landfill developer generally look for other options for developing gas projects.”


Cohen knows about eighty landfills in the U.S. that have found other ways to recycle their

methane. Many simply use it themselves to heat their buildings and run generators. Others sell it

to neighbors. There are asphalt and paper companies that use methane to run their boilers. And in

Canada, the methane from one landfill heats four greenhouses. Cohen says these projects are making

good use of one of the most potent greenhouse gases.


“The environmental benefits are tremendous. Because you’re capturing the methane from the

landfill. You’re reducing those emissions from the landfill and then you’re somehow utilizing it,

which means you’re also offsetting the need to use other forms of polluting energy, such as coal.

So it has this double environmental benefit.”


But Frank Lavadera says landfills still shy away from these projects. For one, they have to build

a system to convert the methane to electricity. In Saratoga Springs, that cost more than a million

dollars. And two, the farther the methane has to travel, the more expensive it’ll be. So, they

need to have a willing neighbor.


“That’s what made this project work very well, is we had the ice skating rink directly across the

street from the landfill. That probably is what will drive methane gas projects in the future as

time goes on, is matching up landfills with high users that might be close by so they could

effectively utilize the electricity.”


There’s another possibility on the horizon. Environmental groups are pushing for a federal tax

credit to make it easier for landfills to produce electricity. John Skinner is president of the

Solid Waste Association of North America.


“Our proposal is for a federal tax credit for landfills that use the methane gas as a fuel and

that will adjust the economics so that it’s economically feasible to do so. There’s probably

another 250 to 300 that would come on-line that won’t come on-line otherwise.”


Skinner says a previous tax credit helped create more than two-hundred new projects. But it

expired two years ago. The current proposal is expected to come to a vote in the House sometime

next year.


(sound of skating)


Meanwhile, the more creative landfill owners are forging ahead. They have to find a way to get rid

of their methane. But rather than seeing it as a waste product, they view it as a resource. Now,

they just have to find someone who’s willing to use it.


For the Great Lakes Radio Consortium, I’m Karen Kelly in Saratoga Springs, New York.

Automakers Unveil Green Concept Cars

Ford and General Motors each plan to unveil new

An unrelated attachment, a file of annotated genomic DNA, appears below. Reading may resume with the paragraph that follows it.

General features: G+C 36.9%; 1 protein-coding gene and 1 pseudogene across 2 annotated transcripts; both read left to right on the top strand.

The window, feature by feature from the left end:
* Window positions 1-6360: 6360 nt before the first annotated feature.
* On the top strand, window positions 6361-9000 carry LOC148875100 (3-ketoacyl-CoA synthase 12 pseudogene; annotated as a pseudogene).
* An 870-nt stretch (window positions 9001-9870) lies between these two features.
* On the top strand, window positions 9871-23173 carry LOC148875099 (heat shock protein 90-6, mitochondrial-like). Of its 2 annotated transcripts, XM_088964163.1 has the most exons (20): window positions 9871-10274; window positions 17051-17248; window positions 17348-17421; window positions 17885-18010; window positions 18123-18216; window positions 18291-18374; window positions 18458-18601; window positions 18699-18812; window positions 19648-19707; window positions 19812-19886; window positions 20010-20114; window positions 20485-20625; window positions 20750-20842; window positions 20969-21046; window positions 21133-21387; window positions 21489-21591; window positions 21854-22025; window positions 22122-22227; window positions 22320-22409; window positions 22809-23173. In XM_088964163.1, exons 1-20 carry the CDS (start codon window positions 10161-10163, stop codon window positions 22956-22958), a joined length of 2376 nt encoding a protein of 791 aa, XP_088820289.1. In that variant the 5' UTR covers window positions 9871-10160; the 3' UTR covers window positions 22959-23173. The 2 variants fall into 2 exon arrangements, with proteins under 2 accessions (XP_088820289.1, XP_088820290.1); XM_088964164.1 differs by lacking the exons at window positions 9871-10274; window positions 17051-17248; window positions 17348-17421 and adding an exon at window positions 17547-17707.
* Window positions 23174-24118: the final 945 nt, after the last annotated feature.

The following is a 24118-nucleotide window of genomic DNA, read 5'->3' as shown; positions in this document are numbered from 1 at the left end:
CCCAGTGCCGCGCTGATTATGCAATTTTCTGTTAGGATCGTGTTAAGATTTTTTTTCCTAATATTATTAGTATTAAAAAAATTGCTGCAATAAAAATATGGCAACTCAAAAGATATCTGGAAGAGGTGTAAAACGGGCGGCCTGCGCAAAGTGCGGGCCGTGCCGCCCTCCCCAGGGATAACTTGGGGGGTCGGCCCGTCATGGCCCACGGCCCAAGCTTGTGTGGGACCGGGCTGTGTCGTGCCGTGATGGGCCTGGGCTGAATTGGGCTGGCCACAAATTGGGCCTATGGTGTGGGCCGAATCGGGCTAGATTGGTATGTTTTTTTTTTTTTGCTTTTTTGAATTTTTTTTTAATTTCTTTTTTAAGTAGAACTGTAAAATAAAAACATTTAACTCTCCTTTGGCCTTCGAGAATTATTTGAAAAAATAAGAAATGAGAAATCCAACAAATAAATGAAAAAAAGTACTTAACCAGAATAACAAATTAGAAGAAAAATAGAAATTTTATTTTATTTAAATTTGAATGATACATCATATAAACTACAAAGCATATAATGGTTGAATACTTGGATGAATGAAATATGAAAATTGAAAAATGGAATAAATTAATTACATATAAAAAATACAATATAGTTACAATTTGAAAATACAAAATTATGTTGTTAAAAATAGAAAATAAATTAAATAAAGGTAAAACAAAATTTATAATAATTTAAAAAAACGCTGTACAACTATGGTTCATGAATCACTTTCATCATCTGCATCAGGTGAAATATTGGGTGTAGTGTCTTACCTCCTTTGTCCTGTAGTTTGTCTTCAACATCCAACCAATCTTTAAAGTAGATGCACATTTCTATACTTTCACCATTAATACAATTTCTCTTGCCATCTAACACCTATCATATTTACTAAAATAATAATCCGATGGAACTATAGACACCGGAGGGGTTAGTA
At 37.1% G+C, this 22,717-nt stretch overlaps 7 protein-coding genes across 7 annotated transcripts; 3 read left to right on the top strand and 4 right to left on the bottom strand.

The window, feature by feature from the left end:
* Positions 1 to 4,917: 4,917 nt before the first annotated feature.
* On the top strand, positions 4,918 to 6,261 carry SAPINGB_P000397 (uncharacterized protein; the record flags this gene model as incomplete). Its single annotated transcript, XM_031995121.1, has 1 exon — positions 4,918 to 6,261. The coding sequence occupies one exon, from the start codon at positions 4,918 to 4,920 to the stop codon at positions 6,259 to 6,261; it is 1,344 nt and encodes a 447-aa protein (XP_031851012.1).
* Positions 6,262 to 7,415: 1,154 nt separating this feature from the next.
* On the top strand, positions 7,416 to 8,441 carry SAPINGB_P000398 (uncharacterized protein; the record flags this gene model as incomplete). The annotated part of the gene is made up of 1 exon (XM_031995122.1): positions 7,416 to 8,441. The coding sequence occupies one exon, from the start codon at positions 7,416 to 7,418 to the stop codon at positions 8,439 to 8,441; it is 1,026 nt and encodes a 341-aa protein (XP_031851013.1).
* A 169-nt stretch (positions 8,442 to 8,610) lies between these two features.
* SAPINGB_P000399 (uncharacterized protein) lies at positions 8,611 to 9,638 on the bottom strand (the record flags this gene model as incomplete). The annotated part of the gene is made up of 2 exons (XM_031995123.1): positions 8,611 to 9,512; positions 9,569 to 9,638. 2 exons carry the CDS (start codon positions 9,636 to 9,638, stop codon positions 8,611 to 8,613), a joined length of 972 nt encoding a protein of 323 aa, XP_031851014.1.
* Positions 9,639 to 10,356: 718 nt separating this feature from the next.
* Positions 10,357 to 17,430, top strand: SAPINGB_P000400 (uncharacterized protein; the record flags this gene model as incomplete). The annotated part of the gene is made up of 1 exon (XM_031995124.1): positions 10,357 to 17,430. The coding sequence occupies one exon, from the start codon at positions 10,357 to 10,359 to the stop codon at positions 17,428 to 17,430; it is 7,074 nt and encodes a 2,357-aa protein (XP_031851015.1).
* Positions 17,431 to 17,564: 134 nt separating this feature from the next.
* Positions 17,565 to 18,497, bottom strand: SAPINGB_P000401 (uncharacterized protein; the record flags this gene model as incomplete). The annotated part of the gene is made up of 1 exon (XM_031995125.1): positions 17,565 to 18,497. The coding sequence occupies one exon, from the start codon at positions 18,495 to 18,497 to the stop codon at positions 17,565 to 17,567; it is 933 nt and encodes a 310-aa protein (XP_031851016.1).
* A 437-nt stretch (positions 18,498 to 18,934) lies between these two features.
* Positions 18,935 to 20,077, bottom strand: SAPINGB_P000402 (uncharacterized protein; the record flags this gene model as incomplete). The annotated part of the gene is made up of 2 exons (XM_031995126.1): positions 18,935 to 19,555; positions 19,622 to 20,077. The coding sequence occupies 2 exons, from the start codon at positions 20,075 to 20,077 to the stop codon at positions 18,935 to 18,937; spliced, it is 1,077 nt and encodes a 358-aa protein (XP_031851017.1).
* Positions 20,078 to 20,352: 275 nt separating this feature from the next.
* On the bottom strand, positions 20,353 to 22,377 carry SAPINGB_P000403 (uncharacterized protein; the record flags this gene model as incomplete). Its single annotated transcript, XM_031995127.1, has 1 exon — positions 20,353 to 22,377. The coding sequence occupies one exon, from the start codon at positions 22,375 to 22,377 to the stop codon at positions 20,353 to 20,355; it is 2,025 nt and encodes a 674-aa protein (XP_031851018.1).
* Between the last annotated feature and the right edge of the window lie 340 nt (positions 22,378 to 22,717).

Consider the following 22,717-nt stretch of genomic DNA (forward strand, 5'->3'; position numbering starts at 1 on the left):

environmentally friendly concept cars at this year’s North American
International Auto Show in Detroit. The cars are the outgrowth of an
initiative between the federal government and the big three auto
companies to develop a car that could fit a family of five but get 80 miles
to the gallon. The Great Lakes Radio Consortium’s Julie Edelson Halpert has more:

Transcript

Ford and General Motors each plan to unveil new environmentally friendly concept cars at this

year’s North American International Auto Show in Detroit. The cars are the outgrowth of an

initiative between the federal government and the big three car companies to develop a car that

could fit a family of five but get eighty miles to the gallon. The Great Lakes Radio Consortium’s

Julie Edelson Halpert has more:


A mid-sized vehicle that triples the fuel economy of today’s cars. That was once only a pipe dream

for domestic auto makers. But after six years of research, they’ve done it. Using a combination

diesel and electric engine, Ford and General Motors have developed cars that get gas mileage up to

eighty miles per gallon. Jeff Coleman is a spokesman for General Motors. He says GM’s car, the

Precept, makes great environmental strides. but one big obstacle remains: cost.


“Many of the technologies that are on the GM Precept are not in high volumes today, and so you’d

expect the vehicle to be quite expensive. And the job over the next few years is to learn more

about these technologies, put these into use in real vehicles that are on the road today.”


Coleman says that as the technologies become more widespread, costs will come down. The auto

companies hope to develop an affordable high mileage car by 2003.


For the Great Lakes Radio Consortium, I’m Julie Edelson Halpert.

Green Energy Fueled by the New Year

In the 1970’s during the Arab oil embargo, conventional fuel
prices skyrocketed and it appeared that alternative energy was going to
bloom. But in less than a decade, cheap fuel returned and interest in
solar
and wind energy declined. However today alternative energy is becoming
more viable, in part due to worries about a Y-2-K disaster. The Great
Lakes Radio Consortium’s Ley Garnett reports: